The year 1966 saw her star as Marian Starett in all 17 episodes of the western “Shane”, which also starred David Carradine and Tom Tully, and follows Shane working for the Starett family, protecting them from farmer Ryker and others who want to. harm them. Jill next made a cameo appearance in the 1967 episode “This Side of Paradise” of the action science fiction adventure “Star Trek”, and throughout the rest of the 1960s she appeared in an episode of the action crime adventure “The Man of UNCLE”, the crime action “Mannix” and the adventure western “Daniel Boone”.

She had only one other role in the TV series, playing Ann Loring in the 1972 episode “The Ghost of Sorworth Place” of the fantasy horror “Night Gallery”.

Other credits

Jill co-produced the popular 1984 action thriller film “The Evil That Men Do” and the 1986 crime action film “Murphy’s Law”, while the 1991 biographical film “Reason for Living: The Jill Ireland Story” was based on her book “Lifelines”.

She received special thanks (posthumously) for the 2010 documentary film “1 a Minute”.

Some of Jill’s last talk show appearances were on “The New Hollywood Squares”, “Wogan” and “Today”.

Awards and honors

Jill received her own star on the Hollywood Walk of Fame on June 20, 1989.

Love life and marriages

Jill was married twice and had five children. She and her first husband, British actor David McCallum Jr. met on March 28, 1957 during the shooting of the movie “Hell Drivers” and got married on May 11 of the same year. She gave birth to their first son Paul McCallum in the late 1950s, and their second son Valentine followed on October 10, 1963; Jill and David also adopted a third son, Jason David McCallum, born in 1963, but he died in 1989 of an accidental drug overdose.

The two divorced in 1967, and Jill married the late American actor Charles Bronson the following year; they met while shooting together for the 1963 war adventure film “The Great Escape”. Jill gave birth to their daughter Zuleika Bronson on August 4, 1971, while they subsequently adopted their second daughter Katrina Holden Bronson.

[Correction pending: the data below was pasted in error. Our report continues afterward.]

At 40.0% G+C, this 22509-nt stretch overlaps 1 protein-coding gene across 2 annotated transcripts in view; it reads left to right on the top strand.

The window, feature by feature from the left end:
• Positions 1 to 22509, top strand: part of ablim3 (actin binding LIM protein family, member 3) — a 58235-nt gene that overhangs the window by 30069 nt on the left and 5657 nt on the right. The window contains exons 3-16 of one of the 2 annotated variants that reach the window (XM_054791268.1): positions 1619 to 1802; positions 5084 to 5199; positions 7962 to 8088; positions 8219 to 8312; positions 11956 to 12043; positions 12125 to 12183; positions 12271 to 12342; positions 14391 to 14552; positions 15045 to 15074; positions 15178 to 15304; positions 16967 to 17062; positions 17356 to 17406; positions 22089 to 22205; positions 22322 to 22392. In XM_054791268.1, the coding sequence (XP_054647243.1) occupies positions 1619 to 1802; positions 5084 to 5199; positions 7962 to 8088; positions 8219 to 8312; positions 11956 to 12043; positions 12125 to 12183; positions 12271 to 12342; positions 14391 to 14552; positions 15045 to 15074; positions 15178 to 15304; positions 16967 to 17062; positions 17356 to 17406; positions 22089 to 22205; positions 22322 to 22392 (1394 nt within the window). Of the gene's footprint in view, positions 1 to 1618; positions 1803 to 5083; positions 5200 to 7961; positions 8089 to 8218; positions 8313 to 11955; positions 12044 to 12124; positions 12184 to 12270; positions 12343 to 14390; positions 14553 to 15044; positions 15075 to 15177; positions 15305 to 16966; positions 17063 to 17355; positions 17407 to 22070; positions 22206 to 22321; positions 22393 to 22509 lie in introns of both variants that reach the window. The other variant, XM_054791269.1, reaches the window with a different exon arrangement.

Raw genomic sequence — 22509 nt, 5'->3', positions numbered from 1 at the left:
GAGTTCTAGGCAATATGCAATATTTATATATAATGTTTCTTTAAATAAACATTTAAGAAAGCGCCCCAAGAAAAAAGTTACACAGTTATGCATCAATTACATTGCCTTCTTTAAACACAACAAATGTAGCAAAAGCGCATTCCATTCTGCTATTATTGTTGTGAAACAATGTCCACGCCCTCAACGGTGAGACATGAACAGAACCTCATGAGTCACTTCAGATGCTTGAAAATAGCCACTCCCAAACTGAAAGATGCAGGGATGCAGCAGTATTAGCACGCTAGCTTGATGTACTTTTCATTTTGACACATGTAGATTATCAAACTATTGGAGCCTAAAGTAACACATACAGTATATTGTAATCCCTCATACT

Jill and Charles were together until her death. Charles died in 2003

Jill Ireland and Charles Bronson were married from 1968 until her death in 1990. See her on SHANE – 10a ET on gettvWhat’s your favorite role in Jill Ireland?

Posted by getTV on Saturday March 27, 2021

Interesting facts and hobbies

Both of Jill’s husbands starred in the 1963 movie “The Great Escape.”

The last movie she starred in with her husband was 1987’s “Assassination” where she played the wife of the US president and was protected by the character of her husband Charles, who was a Secret Service agent.

Just three months before her death, Jill and her son Valentine co-wrote the song “Deal With It”.

Jill was a huge animal lover and owned a horse ranch in both California and Vermont.

She was a philanthropist and worked with many charitable organizations.

Jill loved to travel the US, especially to shoot for her movies and TV series.

Death and wealth

In 1984 Jill was diagnosed with breast cancer and this motivated her to write two books about her fight against the disease; she was writing her third book when she died on May 18, 1990, aged 54. Jill was a spokesperson for the American Cancer Society and received their Courage Award from the late US President Ronald Reagan.

Jill’s net worth at the time of her death was estimated at more than $10 million.